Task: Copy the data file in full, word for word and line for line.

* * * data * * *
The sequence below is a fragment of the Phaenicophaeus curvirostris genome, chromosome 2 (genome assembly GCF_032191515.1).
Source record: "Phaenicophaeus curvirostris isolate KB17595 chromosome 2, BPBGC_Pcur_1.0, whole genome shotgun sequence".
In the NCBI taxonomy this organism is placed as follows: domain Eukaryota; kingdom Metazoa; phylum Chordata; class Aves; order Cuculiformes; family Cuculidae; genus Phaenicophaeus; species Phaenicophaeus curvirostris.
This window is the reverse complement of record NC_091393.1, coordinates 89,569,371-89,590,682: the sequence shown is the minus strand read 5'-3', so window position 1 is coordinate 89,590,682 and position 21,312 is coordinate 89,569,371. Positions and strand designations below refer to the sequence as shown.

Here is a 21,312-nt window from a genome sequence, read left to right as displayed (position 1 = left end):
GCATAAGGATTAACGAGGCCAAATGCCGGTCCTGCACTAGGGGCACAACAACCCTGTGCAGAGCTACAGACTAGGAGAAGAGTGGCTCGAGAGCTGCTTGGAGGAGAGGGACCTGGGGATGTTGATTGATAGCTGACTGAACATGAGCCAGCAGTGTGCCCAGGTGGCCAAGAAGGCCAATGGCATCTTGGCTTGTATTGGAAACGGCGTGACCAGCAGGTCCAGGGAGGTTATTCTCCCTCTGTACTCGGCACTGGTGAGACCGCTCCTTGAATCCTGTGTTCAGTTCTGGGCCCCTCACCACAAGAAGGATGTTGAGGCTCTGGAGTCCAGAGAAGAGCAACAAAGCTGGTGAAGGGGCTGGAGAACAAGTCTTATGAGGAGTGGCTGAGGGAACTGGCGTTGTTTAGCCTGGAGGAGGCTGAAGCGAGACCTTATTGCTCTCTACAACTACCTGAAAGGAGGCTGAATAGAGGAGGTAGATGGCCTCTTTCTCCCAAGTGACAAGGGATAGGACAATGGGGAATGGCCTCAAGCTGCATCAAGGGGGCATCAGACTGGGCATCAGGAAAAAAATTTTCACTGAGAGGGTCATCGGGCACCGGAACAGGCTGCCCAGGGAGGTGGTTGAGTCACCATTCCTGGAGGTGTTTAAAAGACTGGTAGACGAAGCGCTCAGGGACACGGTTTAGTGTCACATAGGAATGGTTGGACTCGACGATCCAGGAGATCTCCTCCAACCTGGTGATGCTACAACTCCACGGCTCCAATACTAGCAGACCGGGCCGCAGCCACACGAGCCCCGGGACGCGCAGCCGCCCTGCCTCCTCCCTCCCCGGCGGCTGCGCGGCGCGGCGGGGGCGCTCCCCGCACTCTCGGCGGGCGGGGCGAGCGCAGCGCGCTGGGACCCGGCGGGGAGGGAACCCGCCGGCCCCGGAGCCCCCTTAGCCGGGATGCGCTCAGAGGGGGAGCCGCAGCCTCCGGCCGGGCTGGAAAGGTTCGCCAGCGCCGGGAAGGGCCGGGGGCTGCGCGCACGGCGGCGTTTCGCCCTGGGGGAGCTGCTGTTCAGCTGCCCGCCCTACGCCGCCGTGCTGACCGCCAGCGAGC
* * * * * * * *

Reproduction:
The sequence below is a fragment of the Phaenicophaeus curvirostris genome, chromosome 2 (genome assembly GCF_032191515.1).
Source record: "Phaenicophaeus curvirostris isolate KB17595 chromosome 2, BPBGC_Pcur_1.0, whole genome shotgun sequence".
In the NCBI taxonomy this organism is placed as follows: domain Eukaryota; kingdom Metazoa; phylum Chordata; class Aves; order Cuculiformes; family Cuculidae; genus Phaenicophaeus; species Phaenicophaeus curvirostris.
This window is the reverse complement of record NC_091393.1, coordinates 89,569,371-89,590,682: the sequence shown is the minus strand read 5'-3', so window position 1 is coordinate 89,590,682 and position 21,312 is coordinate 89,569,371. Positions and strand designations below refer to the sequence as shown.

Here is a 21,312-nt window from a genome sequence, read left to right as displayed (position 1 = left end):
GCATAAGGATTAACGAGGCCAAATGCCGGTCCTGCACTAGGGGCACAACAACCCTGTGCAGAGCTACAGACTAGGAGAAGAGTGGCTCGAGAGCTGCTTGGAGGAGAGGGACCTGGGGATGTTGATTGATAGCTGACTGAACATGAGCCAGCAGTGTGCCCAGGTGGCCAAGAAGGCCAATGGCATCTTGGCTTGTATTGGAAACGGCGTGACCAGCAGGTCCAGGGAGGTTATTCTCCCTCTGTACTCGGCACTGGTGAGACCGCTCCTTGAATCCTGTGTTCAGTTCTGGGCCCCTCACCACAAGAAGGATGTTGAGGCTCTGGAGTCCAGAGAAGAGCAACAAAGCTGGTGAAGGGGCTGGAGAACAAGTCTTATGAGGAGTGGCTGAGGGAACTGGCGTTGTTTAGCCTGGAGGAGGCTGAAGCGAGACCTTATTGCTCTCTACAACTACCTGAAAGGAGGCTGAATAGAGGAGGTAGATGGCCTCTTTCTCCCAAGTGACAAGGGATAGGACAATGGGGAATGGCCTCAAGCTGCATCAAGGGGGCATCAGACTGGGCATCAGGAAAAAAATTTTCACTGAGAGGGTCATCGGGCACCGGAACAGGCTGCCCAGGGAGGTGGTTGAGTCACCATTCCTGGAGGTGTTTAAAAGACTGGTAGACGAAGCGCTCAGGGACACGGTTTAGTGTCACATAGGAATGGTTGGACTCGACGATCCAGGAGATCTCCTCCAACCTGGTGATGCTACAACTCCACGGCTCCAATACTAGCAGACCGGGCCGCAGCCACACGAGCCCCGGGACGCGCAGCCGCCCTGCCTCCTCCCTCCCCGGCGGCTGCGCGGCGCGGCGGGGGCGCTCCCCGCACTCTCGGCGGGCGGGGCGAGCGCAGCGCGCTGGGACCCGGCGGGGAGGGAACCCGCCGGCCCCGGAGCCCCCTTAGCCGGGATGCGCTCAGAGGGGGAGCCGCAGCCTCCGGCCGGGCTGGAAAGGTTCGCCAGCGCCGGGAAGGGCCGGGGGCTGCGCGCACGGCGGCGTTTCGCCCTGGGGGAGCTGCTGTTCAGCTGCCCGCCCTACGCCGCCGTGCTGACCGCCAGCGAGC